The example of MP3 shows that compression does not always have to be a bad thing. With this type of compression, signals that are masked by other, louder signals are simply cut away. This means less information and thus smaller, more efficient files.
Codecs in IP telephony also work in a similar way to create data packets that are as small and efficient as possible. And this works as follows: The codec samples the audio signal every 125 microseconds at a sampling rate of 8,000 Hz and creates a sample. This sample is then compressed to 8bit by, for example, reducing the frequency range from the original 15,000 hearts to 3,000 - 3,400 hearts.

Real-time communication

After the signal has been compressed, optimised and also divided into small data packets, the packets must now be sent to the receiver as efficiently and quickly as possible. For this purpose, various protocols are used that are directly integrated in the SIP protocol. The SIP network protocol takes over the control and the communication session between two or more participants. The SIP protocol not only negotiates the communication modalities, other protocols such as the (S)RTP or UDP protocol are also integrated into the protocol itself.

Communication in Internet telephony must take place in real time, i.e. the previously created data packets must arrive at the recipient quickly and, above all, at the right time, be unpacked and converted back. The so-called RTP (real-time transport protocol) has the task of preparing the packets for transmission. Similar to the postal service, this protocol ensures that the individual data packets can be sent as efficiently as possible and with all the necessary information that is later required for decoding the packets.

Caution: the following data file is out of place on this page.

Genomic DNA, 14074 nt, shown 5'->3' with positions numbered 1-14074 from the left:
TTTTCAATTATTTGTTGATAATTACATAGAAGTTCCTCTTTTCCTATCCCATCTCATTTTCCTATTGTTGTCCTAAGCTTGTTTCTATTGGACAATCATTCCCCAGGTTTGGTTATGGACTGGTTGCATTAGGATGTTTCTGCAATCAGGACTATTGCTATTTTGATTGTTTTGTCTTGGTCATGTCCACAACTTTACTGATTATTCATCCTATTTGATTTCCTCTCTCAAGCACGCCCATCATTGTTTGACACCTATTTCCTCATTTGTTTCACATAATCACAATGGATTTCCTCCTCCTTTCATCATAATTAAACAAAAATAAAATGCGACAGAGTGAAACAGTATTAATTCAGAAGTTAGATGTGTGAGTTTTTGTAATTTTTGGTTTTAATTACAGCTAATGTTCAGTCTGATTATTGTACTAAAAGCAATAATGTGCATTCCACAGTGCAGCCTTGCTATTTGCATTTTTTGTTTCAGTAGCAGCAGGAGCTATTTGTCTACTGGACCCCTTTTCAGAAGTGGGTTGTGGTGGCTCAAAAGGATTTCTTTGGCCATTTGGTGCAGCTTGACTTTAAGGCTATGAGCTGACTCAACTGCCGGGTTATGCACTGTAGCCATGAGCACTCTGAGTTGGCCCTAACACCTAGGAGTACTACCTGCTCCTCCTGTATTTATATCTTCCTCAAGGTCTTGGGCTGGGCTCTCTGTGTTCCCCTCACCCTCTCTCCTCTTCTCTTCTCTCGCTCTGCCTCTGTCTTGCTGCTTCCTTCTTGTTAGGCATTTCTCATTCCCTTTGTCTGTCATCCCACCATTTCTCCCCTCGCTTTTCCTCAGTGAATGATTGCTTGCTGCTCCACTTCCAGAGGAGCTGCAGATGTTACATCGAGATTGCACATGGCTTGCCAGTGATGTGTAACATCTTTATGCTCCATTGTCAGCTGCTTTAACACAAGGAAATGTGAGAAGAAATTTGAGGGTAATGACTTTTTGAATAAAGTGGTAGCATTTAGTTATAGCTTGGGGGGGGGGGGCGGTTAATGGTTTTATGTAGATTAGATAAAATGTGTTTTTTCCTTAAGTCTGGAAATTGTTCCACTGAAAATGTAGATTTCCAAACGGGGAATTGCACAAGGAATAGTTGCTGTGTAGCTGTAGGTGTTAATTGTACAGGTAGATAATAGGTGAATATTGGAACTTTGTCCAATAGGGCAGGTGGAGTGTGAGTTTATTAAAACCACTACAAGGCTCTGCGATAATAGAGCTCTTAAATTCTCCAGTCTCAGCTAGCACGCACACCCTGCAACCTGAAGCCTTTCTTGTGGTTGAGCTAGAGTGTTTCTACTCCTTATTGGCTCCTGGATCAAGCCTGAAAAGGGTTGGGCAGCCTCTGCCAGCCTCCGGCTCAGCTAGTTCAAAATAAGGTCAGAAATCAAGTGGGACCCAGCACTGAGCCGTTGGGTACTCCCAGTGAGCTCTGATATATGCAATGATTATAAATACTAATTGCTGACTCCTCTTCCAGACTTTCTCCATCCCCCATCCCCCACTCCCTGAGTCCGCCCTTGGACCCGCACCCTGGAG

Once all packets are prepared, the so-called UDP protocol (User Datagram Protocol) takes over. UDP is a minimal connectionless network protocol that belongs to the transport layer of the Internet protocols. It enables the fast transmission of data packages via computer networks and the Internet.

However, the UDP protocol only works unilaterally, i.e. it sends data packets "come what may" and never knows whether the packets have arrived completely at the recipient. This is also the reason why the packets were packed efficiently and small in the previous steps, because if one of the packets cannot be sent in time or does not arrive completely at the recipient, it is considered lost.

If the data package has arrived completely at the receiver in time, the whole process starts again from the beginning, but in reverse order: The required data packages are combined and unpacked, the digital audio signal is converted to an analogue signal and output via the loudspeaker integrated in the handset.

Whitepaper Basics Audio Paper

Audio quality in
VoIP telephony

Get a good insight into VoIP audio technology in general
and technology in general and Snom in particular.

(German version)

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+49 30 - 39833-0
Office hours: Mo-Fr 9:00-17:00 (CET)


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phone +49 30 39833 0



Snom Technology GmbH
Aroser Allee 66
13407 Berlin

Phone: +49 30 39833-0
Fax: +49 30 39833-111